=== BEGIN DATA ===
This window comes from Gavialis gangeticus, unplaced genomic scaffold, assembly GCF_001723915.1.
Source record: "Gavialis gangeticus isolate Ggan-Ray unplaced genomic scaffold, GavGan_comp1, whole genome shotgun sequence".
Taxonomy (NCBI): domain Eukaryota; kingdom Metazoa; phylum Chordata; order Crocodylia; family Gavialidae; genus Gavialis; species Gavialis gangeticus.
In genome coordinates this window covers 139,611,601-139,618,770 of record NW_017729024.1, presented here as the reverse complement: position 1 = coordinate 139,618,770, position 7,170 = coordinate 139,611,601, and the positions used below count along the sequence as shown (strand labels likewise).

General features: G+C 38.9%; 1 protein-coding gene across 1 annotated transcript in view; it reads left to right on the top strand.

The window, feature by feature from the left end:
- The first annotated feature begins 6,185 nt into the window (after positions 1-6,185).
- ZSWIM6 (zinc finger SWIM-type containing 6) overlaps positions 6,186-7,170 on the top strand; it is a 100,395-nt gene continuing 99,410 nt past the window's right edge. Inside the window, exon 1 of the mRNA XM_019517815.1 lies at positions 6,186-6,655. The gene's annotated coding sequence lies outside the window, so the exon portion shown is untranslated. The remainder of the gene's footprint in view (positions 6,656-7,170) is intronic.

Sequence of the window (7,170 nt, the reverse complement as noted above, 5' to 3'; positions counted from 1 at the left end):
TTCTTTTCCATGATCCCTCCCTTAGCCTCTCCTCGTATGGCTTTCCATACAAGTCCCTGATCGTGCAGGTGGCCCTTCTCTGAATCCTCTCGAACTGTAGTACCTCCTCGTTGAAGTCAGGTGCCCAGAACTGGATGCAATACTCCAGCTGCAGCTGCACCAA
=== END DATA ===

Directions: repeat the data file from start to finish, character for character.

This window comes from Gavialis gangeticus, unplaced genomic scaffold, assembly GCF_001723915.1.
Source record: "Gavialis gangeticus isolate Ggan-Ray unplaced genomic scaffold, GavGan_comp1, whole genome shotgun sequence".
Taxonomy (NCBI): domain Eukaryota; kingdom Metazoa; phylum Chordata; order Crocodylia; family Gavialidae; genus Gavialis; species Gavialis gangeticus.
In genome coordinates this window covers 139,611,601-139,618,770 of record NW_017729024.1, presented here as the reverse complement: position 1 = coordinate 139,618,770, position 7,170 = coordinate 139,611,601, and the positions used below count along the sequence as shown (strand labels likewise).

General features: G+C 38.9%; 1 protein-coding gene across 1 annotated transcript in view; it reads left to right on the top strand.

The window, feature by feature from the left end:
- The first annotated feature begins 6,185 nt into the window (after positions 1-6,185).
- ZSWIM6 (zinc finger SWIM-type containing 6) overlaps positions 6,186-7,170 on the top strand; it is a 100,395-nt gene continuing 99,410 nt past the window's right edge. Inside the window, exon 1 of the mRNA XM_019517815.1 lies at positions 6,186-6,655. The gene's annotated coding sequence lies outside the window, so the exon portion shown is untranslated. The remainder of the gene's footprint in view (positions 6,656-7,170) is intronic.

Sequence of the window (7,170 nt, the reverse complement as noted above, 5' to 3'; positions counted from 1 at the left end):
TTCTTTTCCATGATCCCTCCCTTAGCCTCTCCTCGTATGGCTTTCCATACAAGTCCCTGATCGTGCAGGTGGCCCTTCTCTGAATCCTCTCGAACTGTAGTACCTCCTCGTTGAAGTCAGGTGCCCAGAACTGGATGCAATACTCCAGCTGCAGCTGCACCAA